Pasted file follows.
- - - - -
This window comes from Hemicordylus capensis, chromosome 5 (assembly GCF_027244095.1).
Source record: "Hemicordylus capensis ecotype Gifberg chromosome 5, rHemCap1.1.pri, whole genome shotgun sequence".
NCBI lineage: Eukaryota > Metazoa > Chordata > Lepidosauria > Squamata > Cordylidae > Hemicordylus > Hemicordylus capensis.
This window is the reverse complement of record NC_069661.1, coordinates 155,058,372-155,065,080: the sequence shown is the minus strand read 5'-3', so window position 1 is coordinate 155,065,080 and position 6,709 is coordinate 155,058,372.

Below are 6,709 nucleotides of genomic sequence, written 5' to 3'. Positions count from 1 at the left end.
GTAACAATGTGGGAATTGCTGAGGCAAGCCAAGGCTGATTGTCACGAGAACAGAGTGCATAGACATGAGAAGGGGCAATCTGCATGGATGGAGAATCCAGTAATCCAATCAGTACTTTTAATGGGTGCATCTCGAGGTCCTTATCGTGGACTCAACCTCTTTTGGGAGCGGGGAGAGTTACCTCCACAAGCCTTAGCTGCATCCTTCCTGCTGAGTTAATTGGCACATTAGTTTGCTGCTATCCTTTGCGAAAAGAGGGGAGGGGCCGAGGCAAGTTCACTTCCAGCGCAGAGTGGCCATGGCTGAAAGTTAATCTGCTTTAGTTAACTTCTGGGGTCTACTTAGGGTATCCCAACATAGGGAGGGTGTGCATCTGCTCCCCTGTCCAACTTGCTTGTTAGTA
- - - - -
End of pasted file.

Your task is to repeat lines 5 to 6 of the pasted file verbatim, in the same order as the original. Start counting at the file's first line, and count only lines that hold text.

Below are 6,709 nucleotides of genomic sequence, written 5' to 3'. Positions count from 1 at the left end.
GTAACAATGTGGGAATTGCTGAGGCAAGCCAAGGCTGATTGTCACGAGAACAGAGTGCATAGACATGAGAAGGGGCAATCTGCATGGATGGAGAATCCAGTAATCCAATCAGTACTTTTAATGGGTGCATCTCGAGGTCCTTATCGTGGACTCAACCTCTTTTGGGAGCGGGGAGAGTTACCTCCACAAGCCTTAGCTGCATCCTTCCTGCTGAGTTAATTGGCACATTAGTTTGCTGCTATCCTTTGCGAAAAGAGGGGAGGGGCCGAGGCAAGTTCACTTCCAGCGCAGAGTGGCCATGGCTGAAAGTTAATCTGCTTTAGTTAACTTCTGGGGTCTACTTAGGGTATCCCAACATAGGGAGGGTGTGCATCTGCTCCCCTGTCCAACTTGCTTGTTAGTA